Here, you will find safety knowledge and advice for travelling Barcelona. It won’t be down to the wire cutting edge info on the most current events, but it is layered in the expertise of veteran travellers. If you use our guide, do your own research, and practise common sense, you will have a safe trip to Barcelona.
If you see any outdated information in this guide, we would really appreciate it if you could reach out in the comments below. We strive to provide the most relevant travel information on the web and always appreciate input from our readers (nicely, please!). Otherwise, thanks for your ear and stay safe!
It’s a wild world out there. But it’s pretty damn special too. 🙂
Is Barcelona Safe to Visit? (The facts.)
Tourism has grown RAPIDLY in Barcelona. We’re talking 25% in 4 years.
In 2012, there were 27 million visitors to Barcelona. In 2016: 34 million. It’s easy to see how the city has been affected by tourism.
Tourists have been putting so much strain on local living that the government has been trying to curb it and dilute the crowds into lesser known neighbourhoods. It’s a REAL problem that’s resulted in exhausted residents.
You might usually think that lots of tourists mean safer but that’s not the case. With increased crowds have brought increased crime.
Last year (2018) it was stated that over 25% of Barcelona residents had been a victim of crime – that’s a 19% increase on 2017’s stats. And, you guessed it, petty theft makes up the majority of that. On public transport, in shops, restaurants…
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Is it Safe to Visit Barcelona Right Now?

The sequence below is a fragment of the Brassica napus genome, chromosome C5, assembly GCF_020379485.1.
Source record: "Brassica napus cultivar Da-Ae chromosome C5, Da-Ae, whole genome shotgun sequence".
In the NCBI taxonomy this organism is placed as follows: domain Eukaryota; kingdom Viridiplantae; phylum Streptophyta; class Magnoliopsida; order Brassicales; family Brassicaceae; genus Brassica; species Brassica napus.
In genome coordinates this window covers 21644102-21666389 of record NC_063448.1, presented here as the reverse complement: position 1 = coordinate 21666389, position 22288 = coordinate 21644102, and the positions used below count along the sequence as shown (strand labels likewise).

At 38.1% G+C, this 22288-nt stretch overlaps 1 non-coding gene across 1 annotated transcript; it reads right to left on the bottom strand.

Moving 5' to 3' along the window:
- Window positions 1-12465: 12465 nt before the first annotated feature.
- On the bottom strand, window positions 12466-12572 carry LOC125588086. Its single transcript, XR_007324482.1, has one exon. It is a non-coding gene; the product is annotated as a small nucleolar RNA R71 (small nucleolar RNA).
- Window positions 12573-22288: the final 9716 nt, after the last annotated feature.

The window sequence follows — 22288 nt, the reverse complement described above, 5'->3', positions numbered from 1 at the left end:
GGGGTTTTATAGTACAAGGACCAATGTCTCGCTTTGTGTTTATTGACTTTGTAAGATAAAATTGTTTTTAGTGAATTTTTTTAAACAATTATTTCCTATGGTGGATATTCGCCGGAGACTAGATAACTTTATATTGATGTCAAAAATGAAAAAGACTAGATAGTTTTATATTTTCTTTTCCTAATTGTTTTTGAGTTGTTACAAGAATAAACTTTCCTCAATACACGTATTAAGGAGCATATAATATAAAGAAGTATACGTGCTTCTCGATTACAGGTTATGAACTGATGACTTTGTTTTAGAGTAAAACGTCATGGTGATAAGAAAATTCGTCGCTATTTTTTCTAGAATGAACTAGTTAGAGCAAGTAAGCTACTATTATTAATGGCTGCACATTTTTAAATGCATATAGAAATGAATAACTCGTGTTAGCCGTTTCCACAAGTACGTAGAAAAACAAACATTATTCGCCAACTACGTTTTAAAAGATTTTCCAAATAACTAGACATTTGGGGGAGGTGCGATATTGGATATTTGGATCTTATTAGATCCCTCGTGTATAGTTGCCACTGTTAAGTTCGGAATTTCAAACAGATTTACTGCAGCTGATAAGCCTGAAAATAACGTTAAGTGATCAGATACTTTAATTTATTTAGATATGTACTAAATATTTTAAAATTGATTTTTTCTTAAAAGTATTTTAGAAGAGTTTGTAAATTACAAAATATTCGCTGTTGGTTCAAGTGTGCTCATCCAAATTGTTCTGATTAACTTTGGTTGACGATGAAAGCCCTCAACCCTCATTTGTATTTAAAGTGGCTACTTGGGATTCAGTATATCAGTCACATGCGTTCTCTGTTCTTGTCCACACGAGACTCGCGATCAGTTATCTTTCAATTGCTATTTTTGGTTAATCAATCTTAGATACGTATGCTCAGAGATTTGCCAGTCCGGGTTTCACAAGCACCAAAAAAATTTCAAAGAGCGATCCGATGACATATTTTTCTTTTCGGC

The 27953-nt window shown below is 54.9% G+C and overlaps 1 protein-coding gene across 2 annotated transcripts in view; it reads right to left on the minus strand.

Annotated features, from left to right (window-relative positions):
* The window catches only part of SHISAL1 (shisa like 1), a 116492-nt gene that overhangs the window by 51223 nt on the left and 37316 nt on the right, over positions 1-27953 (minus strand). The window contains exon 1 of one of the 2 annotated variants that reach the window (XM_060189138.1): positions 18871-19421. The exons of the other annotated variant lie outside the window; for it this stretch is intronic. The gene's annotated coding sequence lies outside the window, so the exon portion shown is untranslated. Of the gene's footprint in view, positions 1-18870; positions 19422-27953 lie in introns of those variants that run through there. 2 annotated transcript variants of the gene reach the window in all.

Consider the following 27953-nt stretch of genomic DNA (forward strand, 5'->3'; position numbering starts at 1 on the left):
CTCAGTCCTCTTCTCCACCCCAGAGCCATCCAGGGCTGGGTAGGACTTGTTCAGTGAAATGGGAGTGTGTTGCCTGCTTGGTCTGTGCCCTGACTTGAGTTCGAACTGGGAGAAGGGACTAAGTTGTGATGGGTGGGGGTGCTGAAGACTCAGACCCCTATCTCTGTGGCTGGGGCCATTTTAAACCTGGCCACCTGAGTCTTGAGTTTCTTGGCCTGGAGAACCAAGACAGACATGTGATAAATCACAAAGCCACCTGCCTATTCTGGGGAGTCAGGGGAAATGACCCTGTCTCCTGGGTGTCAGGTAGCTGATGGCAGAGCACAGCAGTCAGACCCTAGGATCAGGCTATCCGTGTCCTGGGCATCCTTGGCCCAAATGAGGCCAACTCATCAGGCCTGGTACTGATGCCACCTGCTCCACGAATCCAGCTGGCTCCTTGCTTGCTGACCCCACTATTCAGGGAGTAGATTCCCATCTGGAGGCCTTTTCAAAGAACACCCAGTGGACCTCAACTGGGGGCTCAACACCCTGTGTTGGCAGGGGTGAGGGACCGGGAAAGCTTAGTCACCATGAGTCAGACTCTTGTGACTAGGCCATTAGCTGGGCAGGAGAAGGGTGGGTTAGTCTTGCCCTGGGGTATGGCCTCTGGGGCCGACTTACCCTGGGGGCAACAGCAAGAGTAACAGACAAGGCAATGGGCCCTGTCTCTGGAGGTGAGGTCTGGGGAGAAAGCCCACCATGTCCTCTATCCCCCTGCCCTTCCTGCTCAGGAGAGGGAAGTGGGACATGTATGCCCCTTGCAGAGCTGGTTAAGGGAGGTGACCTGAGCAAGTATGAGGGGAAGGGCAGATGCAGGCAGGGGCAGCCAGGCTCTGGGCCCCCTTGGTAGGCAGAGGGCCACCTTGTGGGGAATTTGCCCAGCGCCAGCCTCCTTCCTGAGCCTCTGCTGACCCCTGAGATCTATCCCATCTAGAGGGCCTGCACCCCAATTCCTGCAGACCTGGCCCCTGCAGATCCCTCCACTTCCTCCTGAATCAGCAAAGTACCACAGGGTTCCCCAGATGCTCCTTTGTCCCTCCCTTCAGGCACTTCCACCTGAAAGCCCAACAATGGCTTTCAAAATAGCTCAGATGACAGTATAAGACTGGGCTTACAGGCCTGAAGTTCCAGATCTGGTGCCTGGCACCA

Barcelona may be going through some growing pains at the moment, between the Catalan Independence Movement and the oversaturation of tourists, but that doesn’t mean Barcelona is unsafe to visit. Barcelona is still a very modern and welcoming place that, at the end of the day, would probably prefer an open-door policy.
When it comes to interacting with the locals, honestly, the worst that you should expect is a rude Barcelonan who’s simply sick and tired of tourists. Instances of tourists being attacked in Barcelona is extremely rare and often it’s the tourist making the provocation in the first place.
Just remember to be respectful of the locals and to treat Barcelona like you would treat your own home city. Don’t think that you’re exempt from responsibilities because you’re on vacation and don’t think that your actions have no repercussions.
Do you need Travel Insurance for your trip? Even if you’re only going for a few days, that’s more than enough time to get smote by wrathful angels. Have fun in Barcelona, but take it from us, overseas medical care and canceled flights can be seriously expensive – insurance can, therefore, be a life-saver.
Travel mishaps can and do happen and it is well worth thinking about insurance before you leave home.
We have used World Nomads for years now and I have personally made several claims. Why not get a quote from them yourself?
Do be sure to read the terms and conditions to make sure that the policy covers your needs.
Getting an estimate from World Nomads is simple – just click the button or image below, fill out the necessary info, and you’re on your way!
If you want to shop around a little, then read up on competing companies and what they can offer. There are lots of insurances out there, so don’t feel limited.
Despite the crowds, tourists, pickpockets, demonstrations – whatever – Barcelona is safe. Honestly! So many tourists visit this city each year and though they’re part of the problem, that shouldn’t stop you from going.
All you’ll to do is treat Barcelona like any other city. To help keep you in the loop, here are some of our top tips for staying safe in Barcelona:
- Steer clear of any political demonstration/protest – these have been known to turn ugly.